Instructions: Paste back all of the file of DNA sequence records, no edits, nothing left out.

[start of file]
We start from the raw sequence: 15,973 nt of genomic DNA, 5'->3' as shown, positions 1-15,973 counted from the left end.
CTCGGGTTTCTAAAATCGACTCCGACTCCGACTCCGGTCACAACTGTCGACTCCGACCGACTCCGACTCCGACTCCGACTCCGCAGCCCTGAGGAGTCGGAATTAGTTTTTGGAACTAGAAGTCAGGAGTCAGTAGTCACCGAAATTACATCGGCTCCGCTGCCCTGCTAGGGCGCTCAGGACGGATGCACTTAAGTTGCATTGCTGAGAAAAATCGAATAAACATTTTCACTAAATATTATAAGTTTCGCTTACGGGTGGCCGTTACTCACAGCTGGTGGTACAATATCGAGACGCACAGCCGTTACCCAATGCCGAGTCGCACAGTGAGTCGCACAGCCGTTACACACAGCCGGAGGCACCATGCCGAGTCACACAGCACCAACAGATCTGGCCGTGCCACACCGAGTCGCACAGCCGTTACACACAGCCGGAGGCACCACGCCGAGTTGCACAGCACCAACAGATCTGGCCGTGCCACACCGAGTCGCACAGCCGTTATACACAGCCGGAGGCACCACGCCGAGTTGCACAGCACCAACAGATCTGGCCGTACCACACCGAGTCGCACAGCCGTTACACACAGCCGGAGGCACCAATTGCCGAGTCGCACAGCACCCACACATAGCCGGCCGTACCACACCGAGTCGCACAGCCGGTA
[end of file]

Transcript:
We start from the raw sequence: 15,973 nt of genomic DNA, 5'->3' as shown, positions 1-15,973 counted from the left end.
CTCGGGTTTCTAAAATCGACTCCGACTCCGACTCCGGTCACAACTGTCGACTCCGACCGACTCCGACTCCGACTCCGACTCCGCAGCCCTGAGGAGTCGGAATTAGTTTTTGGAACTAGAAGTCAGGAGTCAGTAGTCACCGAAATTACATCGGCTCCGCTGCCCTGCTAGGGCGCTCAGGACGGATGCACTTAAGTTGCATTGCTGAGAAAAATCGAATAAACATTTTCACTAAATATTATAAGTTTCGCTTACGGGTGGCCGTTACTCACAGCTGGTGGTACAATATCGAGACGCACAGCCGTTACCCAATGCCGAGTCGCACAGTGAGTCGCACAGCCGTTACACACAGCCGGAGGCACCATGCCGAGTCACACAGCACCAACAGATCTGGCCGTGCCACACCGAGTCGCACAGCCGTTACACACAGCCGGAGGCACCACGCCGAGTTGCACAGCACCAACAGATCTGGCCGTGCCACACCGAGTCGCACAGCCGTTATACACAGCCGGAGGCACCACGCCGAGTTGCACAGCACCAACAGATCTGGCCGTACCACACCGAGTCGCACAGCCGTTACACACAGCCGGAGGCACCAATTGCCGAGTCGCACAGCACCCACACATAGCCGGCCGTACCACACCGAGTCGCACAGCCGGTA